Three Levels of Emotional Design
Visceral design taps into our unconscious attitudes, beliefs, views, feelings, preferences, and dislikes with sensory information (e.g. visible, audible and haptic (i.e. touch-based) characteristics) that bypasses deep, conscious processing. In order to elicit the desired emotional response in your potential customers you must aim, not just for beauty, but aesthetic appeal.
Various accounts of human cognitive processing help us understand how the things we come in contact with in our environment influence us emotionally. One of the most prominent accounts, especially in terms of emotion and design, was provided by Don Norman in Emotional Design: Why we love (or hate) everyday things. One of Norman’s most important concepts is the ‘three levels of cognitive processing’ model of human emotion. He suggests there are three distinct, yet interconnected levels of processing, which impact on the human emotional response to the things we use, observe, and simply come across in our everyday lives.
In order to capture your potential users’ or customers’ attention, you must tap into the visceral level of cognitive processing. At this level the perceptible qualities of the product – primarily the physical appearance, but, wherever possible, this also includes the auditory, haptic, smell and taste information – influence and shape our impression automatically. Visceral processing is largely an unconscious event, which allows us to make judgments instantly, such as whether we like the appearance of something or whether it poses us any potential threat or danger. As the visceral design is capable of bypassing conscious analysis, this presents designers with an immediate way of grabbing the user and directing them away from other things on offer. This is of paramount importance to brand designers and anyone involved in the design of products or packaging where your designs will sit on the same shelf or ‘shop window’ (which is now more likely to be an eCommerce web page) as other, similar products.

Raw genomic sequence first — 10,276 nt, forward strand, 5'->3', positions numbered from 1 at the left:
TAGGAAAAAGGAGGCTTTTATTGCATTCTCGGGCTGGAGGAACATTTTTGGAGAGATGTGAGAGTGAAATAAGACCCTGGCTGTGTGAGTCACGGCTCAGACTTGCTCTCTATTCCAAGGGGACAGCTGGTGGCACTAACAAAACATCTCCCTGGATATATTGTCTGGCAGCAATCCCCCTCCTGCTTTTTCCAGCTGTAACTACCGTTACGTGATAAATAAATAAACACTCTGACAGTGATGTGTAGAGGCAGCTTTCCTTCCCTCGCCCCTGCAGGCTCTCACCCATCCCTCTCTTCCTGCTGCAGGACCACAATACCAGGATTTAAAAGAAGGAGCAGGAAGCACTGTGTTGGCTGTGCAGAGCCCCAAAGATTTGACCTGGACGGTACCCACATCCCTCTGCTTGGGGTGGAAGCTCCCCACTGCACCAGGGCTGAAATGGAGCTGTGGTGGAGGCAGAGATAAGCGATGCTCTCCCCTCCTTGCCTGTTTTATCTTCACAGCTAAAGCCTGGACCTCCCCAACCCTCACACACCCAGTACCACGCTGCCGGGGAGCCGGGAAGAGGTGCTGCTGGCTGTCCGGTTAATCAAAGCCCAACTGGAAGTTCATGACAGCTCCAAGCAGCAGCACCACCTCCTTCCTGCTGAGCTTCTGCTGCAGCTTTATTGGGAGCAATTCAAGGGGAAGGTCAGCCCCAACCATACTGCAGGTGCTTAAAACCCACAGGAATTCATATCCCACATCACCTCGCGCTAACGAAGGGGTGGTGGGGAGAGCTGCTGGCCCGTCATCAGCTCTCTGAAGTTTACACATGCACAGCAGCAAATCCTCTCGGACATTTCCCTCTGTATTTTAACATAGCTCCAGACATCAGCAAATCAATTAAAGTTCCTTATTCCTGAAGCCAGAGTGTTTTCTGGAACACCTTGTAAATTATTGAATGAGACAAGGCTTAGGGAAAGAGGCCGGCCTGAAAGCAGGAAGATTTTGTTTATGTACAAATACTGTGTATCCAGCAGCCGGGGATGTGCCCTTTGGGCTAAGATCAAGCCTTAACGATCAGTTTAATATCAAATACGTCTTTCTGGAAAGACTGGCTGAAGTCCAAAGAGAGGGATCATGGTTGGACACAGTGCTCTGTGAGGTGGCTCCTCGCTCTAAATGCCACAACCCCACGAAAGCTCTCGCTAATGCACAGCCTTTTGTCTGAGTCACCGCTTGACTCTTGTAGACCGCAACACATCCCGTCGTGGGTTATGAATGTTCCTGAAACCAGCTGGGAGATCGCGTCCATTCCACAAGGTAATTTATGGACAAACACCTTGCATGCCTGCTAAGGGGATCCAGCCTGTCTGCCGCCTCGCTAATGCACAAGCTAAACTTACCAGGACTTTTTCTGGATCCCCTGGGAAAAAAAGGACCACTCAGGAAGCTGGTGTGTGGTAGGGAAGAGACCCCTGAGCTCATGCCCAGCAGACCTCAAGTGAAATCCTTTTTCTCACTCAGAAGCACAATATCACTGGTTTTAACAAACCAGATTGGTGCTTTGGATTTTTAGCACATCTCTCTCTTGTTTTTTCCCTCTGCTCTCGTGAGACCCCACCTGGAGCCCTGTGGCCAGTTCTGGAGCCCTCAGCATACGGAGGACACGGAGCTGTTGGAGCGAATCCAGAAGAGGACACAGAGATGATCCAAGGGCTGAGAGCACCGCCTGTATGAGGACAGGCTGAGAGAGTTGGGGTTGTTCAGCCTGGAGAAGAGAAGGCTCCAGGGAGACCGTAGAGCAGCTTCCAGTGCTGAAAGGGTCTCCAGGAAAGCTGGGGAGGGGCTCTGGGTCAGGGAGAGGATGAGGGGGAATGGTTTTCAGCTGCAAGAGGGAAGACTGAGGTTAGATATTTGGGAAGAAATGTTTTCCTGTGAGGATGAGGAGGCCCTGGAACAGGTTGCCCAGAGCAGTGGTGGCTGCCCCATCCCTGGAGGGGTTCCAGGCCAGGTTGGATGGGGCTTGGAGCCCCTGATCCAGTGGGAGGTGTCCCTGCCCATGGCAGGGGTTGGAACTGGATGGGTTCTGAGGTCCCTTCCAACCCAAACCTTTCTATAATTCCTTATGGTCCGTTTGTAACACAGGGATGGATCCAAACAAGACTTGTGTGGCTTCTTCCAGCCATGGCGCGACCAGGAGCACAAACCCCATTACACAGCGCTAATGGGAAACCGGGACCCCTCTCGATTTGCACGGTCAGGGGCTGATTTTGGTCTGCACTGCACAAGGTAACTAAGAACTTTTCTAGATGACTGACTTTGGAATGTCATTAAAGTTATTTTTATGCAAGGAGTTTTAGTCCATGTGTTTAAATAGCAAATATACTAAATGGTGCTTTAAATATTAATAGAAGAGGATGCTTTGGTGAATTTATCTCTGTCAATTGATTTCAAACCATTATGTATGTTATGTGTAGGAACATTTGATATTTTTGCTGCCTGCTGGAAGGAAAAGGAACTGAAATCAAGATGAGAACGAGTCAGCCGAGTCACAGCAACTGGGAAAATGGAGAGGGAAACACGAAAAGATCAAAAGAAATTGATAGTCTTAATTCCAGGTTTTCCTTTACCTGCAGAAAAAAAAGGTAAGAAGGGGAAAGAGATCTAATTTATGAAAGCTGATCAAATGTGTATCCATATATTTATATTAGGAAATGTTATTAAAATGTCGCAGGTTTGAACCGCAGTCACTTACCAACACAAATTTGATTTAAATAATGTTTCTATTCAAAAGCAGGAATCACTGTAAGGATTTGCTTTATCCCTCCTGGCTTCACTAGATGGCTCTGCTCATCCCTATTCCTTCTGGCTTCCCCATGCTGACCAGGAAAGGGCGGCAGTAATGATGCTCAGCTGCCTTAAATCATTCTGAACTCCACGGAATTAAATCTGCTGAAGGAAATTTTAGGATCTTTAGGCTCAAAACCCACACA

As visceral processing occurs at the surface (i.e. before any deep or semantic processing), the visceral design is essentially dealing with superficial qualities or the instantly perceptible characteristics of the product. You may think “Ah, well that’s easy, I choose some nice pretty colors and stick to the same design as everyone else”, but in order to distinguish your designs from your competitors, this does not (on the whole) work. Successful brands create emotional connections between their customers (and potential customers) by researching both the market they are operating in and the types of people they want to target.
Aesthetics and emotion
The focus of visceral design is principally on aesthetics. However, we must not confuse aesthetics with beauty. It would be unnecessary and in many cases inappropriate to aim for beauty. Aesthetics is as much about representing your understanding of the intended users and how they will use the product, as it is about achieving an attractive design. Beauty may achieve the first objective of grabbing the user’s/customer’s attention, but to elicit the necessary emotional response requires an appropriate and fitting, superficial design.
Research supports the suggestion that beauty is an important consideration, not only for purely aesthetic reasons but for its influence on our impression of how effective the product will be. For example, Andrew Dillon (2001) found participants’ judgments of user interface attractiveness converged with reported levels of perceived usability (i.e. the highest levels of perceived usability were found for user interfaces with the highest attractiveness ratings). This link between perceived attractiveness and perceived usability was also shown to persist even when their experiences with the interfaces suggested no such link existed.